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Insomnia hits most people at some point

Lying awake at night staring at the ceiling is never fun. But we all experience this insomnia at some points in our lives. When sleeplessness becomes chronic, it can cause other health and lifestyle problems. Dr. Audrey Liu, a sleep specialist at Mercy Medical Center, talks about how to treat insomnia.

What are the different symptoms of insomnia?

Nighttime symptoms of insomnia include difficulty falling asleep, recurrent awakenings throughout the night and early awakenings. Poor quality or nonrestorative sleep is another common complaint. Daytime symptoms include fatigue, irritability, decreased concentration or memory and anxiety about inadequate or poor sleep.

What are the different types of insomnia?

Almost all individuals experience insomnia in their lifetime. Acute stress from illness, work or family can trigger periods of poor sleep or inability to sleep. This type of insomnia can be short-lived or intermittent.

However, transient or intermittent insomnia can evolve into a more pervasive debilitating condition. Chronic insomnia lasts for at least 6 months and is often due to multiple factors including medical illness, persistent stress, coping behaviors that actually worsen insomnia, and development of thoughts and beliefs that worsen the condition.

How is insomnia treated? What are some of the newest treatments?

First, the cause of the insomnia should be determined, and serious medical problems should be ruled out. Obstructive sleep apnea, restless-legs syndrome and depression are a few common treatable conditions that cause insomnia.

There are many measures one can take to help promote good sleep. Establishing a good sleep environment with comfortable bedding and room temperature and low levels of noise and light is a simple first step. Avoid caffeine, nicotine and light from electronic devices close to bedtime. All promote wakefulness and disrupt nighttime sleep. Do not drink alcohol to help sleep. It may promote sleep onset but increases awakenings during the night. Cut out or avoid naps, which can make falling asleep harder.

When insomnia is severe or persistent, cognitive behavior therapy by a sleep specialist may be indicated. This therapy consists of various treatments directed at changing behaviors and anxiety that may contribute to insomnia. Cognitive behavior therapy techniques include restricting sleep, relaxation techniques and therapy directed at thought patterns that perpetuate insomnia. Cognitive behavior therapy can be as effective as medications and can be used in combination with medications.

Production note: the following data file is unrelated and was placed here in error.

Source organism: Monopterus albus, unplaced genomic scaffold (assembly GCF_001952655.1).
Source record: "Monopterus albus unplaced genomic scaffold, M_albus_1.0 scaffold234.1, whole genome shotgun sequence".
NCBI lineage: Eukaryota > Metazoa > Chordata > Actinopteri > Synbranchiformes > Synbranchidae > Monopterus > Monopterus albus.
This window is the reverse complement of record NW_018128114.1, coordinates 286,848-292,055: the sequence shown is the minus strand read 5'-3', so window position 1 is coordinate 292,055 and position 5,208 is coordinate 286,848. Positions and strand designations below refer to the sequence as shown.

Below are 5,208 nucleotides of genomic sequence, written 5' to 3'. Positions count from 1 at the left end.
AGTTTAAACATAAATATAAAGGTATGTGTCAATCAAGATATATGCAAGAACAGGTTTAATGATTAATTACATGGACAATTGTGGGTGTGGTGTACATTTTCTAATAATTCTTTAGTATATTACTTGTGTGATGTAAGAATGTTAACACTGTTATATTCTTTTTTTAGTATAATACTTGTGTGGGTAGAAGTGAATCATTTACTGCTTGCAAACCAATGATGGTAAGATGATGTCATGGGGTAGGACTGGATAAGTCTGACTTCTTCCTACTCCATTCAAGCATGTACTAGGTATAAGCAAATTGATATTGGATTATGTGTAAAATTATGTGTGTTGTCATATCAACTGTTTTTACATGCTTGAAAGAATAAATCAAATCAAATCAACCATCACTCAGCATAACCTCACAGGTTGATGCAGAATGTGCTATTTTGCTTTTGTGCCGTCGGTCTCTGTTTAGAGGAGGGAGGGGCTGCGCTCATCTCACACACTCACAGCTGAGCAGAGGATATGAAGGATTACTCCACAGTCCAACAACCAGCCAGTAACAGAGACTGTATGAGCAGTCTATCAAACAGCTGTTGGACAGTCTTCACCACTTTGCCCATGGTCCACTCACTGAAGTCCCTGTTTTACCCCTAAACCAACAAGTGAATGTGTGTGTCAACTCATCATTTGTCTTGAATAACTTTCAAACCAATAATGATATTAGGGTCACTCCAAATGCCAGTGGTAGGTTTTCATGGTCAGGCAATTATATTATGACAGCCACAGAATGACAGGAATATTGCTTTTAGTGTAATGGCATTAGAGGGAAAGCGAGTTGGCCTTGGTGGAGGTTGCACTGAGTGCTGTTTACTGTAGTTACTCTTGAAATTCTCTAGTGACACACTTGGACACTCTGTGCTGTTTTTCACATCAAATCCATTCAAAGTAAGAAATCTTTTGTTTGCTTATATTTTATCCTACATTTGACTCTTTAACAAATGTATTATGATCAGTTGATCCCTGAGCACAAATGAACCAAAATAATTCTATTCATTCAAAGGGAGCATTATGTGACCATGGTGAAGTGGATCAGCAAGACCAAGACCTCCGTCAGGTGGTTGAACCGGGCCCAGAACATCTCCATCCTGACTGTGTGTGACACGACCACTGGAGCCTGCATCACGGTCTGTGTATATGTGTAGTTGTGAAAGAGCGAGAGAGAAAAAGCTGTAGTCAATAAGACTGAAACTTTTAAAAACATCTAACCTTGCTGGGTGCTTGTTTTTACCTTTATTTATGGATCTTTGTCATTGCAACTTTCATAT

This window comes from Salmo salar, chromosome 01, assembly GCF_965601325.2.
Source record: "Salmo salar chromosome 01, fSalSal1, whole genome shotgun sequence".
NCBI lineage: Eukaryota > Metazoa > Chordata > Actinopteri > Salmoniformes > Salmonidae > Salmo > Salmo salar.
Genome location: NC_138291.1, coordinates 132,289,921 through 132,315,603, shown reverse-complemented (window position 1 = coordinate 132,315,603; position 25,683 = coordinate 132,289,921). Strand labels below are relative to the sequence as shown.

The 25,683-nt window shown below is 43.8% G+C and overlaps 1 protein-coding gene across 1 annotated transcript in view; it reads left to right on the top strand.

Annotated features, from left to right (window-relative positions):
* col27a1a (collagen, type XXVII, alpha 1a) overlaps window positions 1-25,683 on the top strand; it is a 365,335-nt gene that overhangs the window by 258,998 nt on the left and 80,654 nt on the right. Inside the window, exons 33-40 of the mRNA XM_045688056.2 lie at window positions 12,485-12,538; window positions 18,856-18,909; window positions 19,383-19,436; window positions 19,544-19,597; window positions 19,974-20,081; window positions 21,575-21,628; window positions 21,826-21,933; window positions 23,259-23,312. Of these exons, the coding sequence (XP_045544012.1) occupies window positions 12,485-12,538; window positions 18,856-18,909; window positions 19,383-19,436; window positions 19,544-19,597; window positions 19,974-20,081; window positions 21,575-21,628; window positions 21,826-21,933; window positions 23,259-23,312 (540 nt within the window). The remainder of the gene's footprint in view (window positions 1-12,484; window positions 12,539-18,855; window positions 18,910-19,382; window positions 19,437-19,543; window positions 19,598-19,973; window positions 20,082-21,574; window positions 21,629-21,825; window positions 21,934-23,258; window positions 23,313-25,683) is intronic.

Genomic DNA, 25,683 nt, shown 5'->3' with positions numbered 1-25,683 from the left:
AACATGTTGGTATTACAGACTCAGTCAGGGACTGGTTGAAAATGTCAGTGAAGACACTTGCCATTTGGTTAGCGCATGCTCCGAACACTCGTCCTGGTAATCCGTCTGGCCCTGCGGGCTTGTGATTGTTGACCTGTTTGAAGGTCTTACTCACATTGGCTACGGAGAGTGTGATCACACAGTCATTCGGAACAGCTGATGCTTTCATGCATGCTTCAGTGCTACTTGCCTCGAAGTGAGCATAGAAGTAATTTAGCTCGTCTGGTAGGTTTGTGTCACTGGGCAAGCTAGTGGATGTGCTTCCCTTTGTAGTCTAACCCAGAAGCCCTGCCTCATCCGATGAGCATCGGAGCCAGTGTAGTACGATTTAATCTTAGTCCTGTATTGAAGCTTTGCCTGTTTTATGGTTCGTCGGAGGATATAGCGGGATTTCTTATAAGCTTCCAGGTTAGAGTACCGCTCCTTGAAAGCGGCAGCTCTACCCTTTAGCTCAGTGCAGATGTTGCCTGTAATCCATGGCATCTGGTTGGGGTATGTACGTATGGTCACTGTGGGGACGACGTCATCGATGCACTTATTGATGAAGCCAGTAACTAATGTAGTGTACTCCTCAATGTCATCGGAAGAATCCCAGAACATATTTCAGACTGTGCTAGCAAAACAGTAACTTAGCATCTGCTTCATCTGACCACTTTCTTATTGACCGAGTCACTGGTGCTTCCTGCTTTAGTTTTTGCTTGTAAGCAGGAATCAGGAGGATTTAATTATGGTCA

Many prescription and over-the-counter medications are used to increase sleepiness and prolong sleep. Sedative-hypnotic medications that stimulate GABA receptors in the brain to increase sleepiness and are the main medications used for insomnia. They include the benzodiazepines (such as estazolam and flurazepam) and the newer nonbenzodiazepines (zolpidem, zaleplon and eszoplicone). More recent medications approved for use in insomnia include ramelteon which works on melatonin receptors in the brain and doxepin, an antidepressant that is now FDA approved to treat insomnia.

Other antidepressants, antihistamines and antipsychotic medications may be sedating, but are not primarily designed to treat insomnia, and should be used with caution.

When would a doctor prescribe medication for insomnia?

A sleep medication may be prescribed if symptoms persist and are interfering with daily activities despite non-pharmacologic therapy and diagnosis and treatment of other medical conditions that may cause insomnia.

How can insomnia affect other parts of a person's life?

Chronic insomnia, by definition, includes associated daytime symptoms such as low energy, anxiety, impaired concentration, irritability and sleepiness, which result in a poor quality of life. Insomnia has also been associated with accidents, poor work performance and increased risk for substance abuse and mental health disorders, such as depression and anxiety.

Who gets insomnia?

Insomnia is more common in individuals with depression, anxiety and chronic medical conditions such as arthritis, cancer, diabetes, chronic pain and heart disease. Increasing age and female gender are associated with higher rates of insomnia. Shift workers often develop insomnia due to frequently changing sleep and work schedules. Frequent travelers may develop insomnia related to jet lag.

Copyright © 2015, The Baltimore Sun
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